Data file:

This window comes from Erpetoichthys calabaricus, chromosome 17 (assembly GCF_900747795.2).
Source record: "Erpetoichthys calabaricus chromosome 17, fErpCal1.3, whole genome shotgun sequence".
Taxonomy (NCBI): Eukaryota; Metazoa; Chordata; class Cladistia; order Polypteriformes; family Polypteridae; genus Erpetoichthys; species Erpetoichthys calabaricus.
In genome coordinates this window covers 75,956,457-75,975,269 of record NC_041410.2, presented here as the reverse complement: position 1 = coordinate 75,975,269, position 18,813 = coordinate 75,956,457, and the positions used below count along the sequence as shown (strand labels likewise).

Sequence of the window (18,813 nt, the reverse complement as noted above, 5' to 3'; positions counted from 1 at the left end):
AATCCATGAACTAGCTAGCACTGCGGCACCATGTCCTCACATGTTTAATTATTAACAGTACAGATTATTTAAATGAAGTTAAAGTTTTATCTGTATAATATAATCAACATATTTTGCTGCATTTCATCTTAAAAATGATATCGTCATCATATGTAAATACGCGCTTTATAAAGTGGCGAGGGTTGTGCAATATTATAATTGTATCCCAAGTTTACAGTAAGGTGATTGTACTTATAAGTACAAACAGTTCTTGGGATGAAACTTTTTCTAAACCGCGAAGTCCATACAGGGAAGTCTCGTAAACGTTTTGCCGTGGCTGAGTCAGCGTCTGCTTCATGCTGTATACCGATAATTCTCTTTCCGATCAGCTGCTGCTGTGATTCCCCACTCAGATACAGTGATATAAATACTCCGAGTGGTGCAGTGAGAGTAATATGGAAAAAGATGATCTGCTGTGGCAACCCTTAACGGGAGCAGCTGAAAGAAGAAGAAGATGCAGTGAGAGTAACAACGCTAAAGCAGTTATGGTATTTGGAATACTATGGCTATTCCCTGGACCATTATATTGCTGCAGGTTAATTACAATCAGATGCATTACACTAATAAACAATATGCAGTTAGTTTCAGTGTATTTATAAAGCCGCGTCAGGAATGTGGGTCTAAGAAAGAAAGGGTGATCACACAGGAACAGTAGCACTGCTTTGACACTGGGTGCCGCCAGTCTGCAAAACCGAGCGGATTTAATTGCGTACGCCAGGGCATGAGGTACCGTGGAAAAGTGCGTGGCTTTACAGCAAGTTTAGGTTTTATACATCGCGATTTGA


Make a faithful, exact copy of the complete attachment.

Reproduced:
This window comes from Erpetoichthys calabaricus, chromosome 17 (assembly GCF_900747795.2).
Source record: "Erpetoichthys calabaricus chromosome 17, fErpCal1.3, whole genome shotgun sequence".
Taxonomy (NCBI): Eukaryota; Metazoa; Chordata; class Cladistia; order Polypteriformes; family Polypteridae; genus Erpetoichthys; species Erpetoichthys calabaricus.
In genome coordinates this window covers 75,956,457-75,975,269 of record NC_041410.2, presented here as the reverse complement: position 1 = coordinate 75,975,269, position 18,813 = coordinate 75,956,457, and the positions used below count along the sequence as shown (strand labels likewise).

Sequence of the window (18,813 nt, the reverse complement as noted above, 5' to 3'; positions counted from 1 at the left end):
AATCCATGAACTAGCTAGCACTGCGGCACCATGTCCTCACATGTTTAATTATTAACAGTACAGATTATTTAAATGAAGTTAAAGTTTTATCTGTATAATATAATCAACATATTTTGCTGCATTTCATCTTAAAAATGATATCGTCATCATATGTAAATACGCGCTTTATAAAGTGGCGAGGGTTGTGCAATATTATAATTGTATCCCAAGTTTACAGTAAGGTGATTGTACTTATAAGTACAAACAGTTCTTGGGATGAAACTTTTTCTAAACCGCGAAGTCCATACAGGGAAGTCTCGTAAACGTTTTGCCGTGGCTGAGTCAGCGTCTGCTTCATGCTGTATACCGATAATTCTCTTTCCGATCAGCTGCTGCTGTGATTCCCCACTCAGATACAGTGATATAAATACTCCGAGTGGTGCAGTGAGAGTAATATGGAAAAAGATGATCTGCTGTGGCAACCCTTAACGGGAGCAGCTGAAAGAAGAAGAAGATGCAGTGAGAGTAACAACGCTAAAGCAGTTATGGTATTTGGAATACTATGGCTATTCCCTGGACCATTATATTGCTGCAGGTTAATTACAATCAGATGCATTACACTAATAAACAATATGCAGTTAGTTTCAGTGTATTTATAAAGCCGCGTCAGGAATGTGGGTCTAAGAAAGAAAGGGTGATCACACAGGAACAGTAGCACTGCTTTGACACTGGGTGCCGCCAGTCTGCAAAACCGAGCGGATTTAATTGCGTACGCCAGGGCATGAGGTACCGTGGAAAAGTGCGTGGCTTTACAGCAAGTTTAGGTTTTATACATCGCGATTTGA